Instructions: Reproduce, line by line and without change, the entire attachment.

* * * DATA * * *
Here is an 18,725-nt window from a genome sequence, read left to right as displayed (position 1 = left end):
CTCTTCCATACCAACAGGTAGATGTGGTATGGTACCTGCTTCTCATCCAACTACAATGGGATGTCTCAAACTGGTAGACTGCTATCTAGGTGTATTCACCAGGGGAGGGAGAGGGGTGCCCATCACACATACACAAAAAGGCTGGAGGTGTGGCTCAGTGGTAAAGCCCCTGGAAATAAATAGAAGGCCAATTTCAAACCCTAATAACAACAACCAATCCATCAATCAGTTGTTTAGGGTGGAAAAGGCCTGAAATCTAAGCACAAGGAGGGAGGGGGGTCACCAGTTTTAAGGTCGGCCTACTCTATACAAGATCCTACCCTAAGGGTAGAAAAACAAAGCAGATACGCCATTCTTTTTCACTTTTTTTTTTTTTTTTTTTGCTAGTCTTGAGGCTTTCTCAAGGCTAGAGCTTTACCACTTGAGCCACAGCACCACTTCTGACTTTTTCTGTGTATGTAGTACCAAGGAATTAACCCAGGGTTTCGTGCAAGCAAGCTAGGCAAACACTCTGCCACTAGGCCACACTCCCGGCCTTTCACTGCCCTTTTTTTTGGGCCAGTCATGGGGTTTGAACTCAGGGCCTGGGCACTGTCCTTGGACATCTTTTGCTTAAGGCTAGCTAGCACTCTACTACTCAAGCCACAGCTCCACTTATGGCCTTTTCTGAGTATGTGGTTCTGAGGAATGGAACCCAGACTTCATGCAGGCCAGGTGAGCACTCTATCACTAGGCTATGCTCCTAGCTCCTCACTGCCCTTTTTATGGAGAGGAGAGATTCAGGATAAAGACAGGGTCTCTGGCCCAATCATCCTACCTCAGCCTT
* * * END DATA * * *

Here is an 18,725-nt window from a genome sequence, read left to right as displayed (position 1 = left end):
CTCTTCCATACCAACAGGTAGATGTGGTATGGTACCTGCTTCTCATCCAACTACAATGGGATGTCTCAAACTGGTAGACTGCTATCTAGGTGTATTCACCAGGGGAGGGAGAGGGGTGCCCATCACACATACACAAAAAGGCTGGAGGTGTGGCTCAGTGGTAAAGCCCCTGGAAATAAATAGAAGGCCAATTTCAAACCCTAATAACAACAACCAATCCATCAATCAGTTGTTTAGGGTGGAAAAGGCCTGAAATCTAAGCACAAGGAGGGAGGGGGGTCACCAGTTTTAAGGTCGGCCTACTCTATACAAGATCCTACCCTAAGGGTAGAAAAACAAAGCAGATACGCCATTCTTTTTCACTTTTTTTTTTTTTTTTTTTGCTAGTCTTGAGGCTTTCTCAAGGCTAGAGCTTTACCACTTGAGCCACAGCACCACTTCTGACTTTTTCTGTGTATGTAGTACCAAGGAATTAACCCAGGGTTTCGTGCAAGCAAGCTAGGCAAACACTCTGCCACTAGGCCACACTCCCGGCCTTTCACTGCCCTTTTTTTTGGGCCAGTCATGGGGTTTGAACTCAGGGCCTGGGCACTGTCCTTGGACATCTTTTGCTTAAGGCTAGCTAGCACTCTACTACTCAAGCCACAGCTCCACTTATGGCCTTTTCTGAGTATGTGGTTCTGAGGAATGGAACCCAGACTTCATGCAGGCCAGGTGAGCACTCTATCACTAGGCTATGCTCCTAGCTCCTCACTGCCCTTTTTATGGAGAGGAGAGATTCAGGATAAAGACAGGGTCTCTGGCCCAATCATCCTACCTCAGCCTT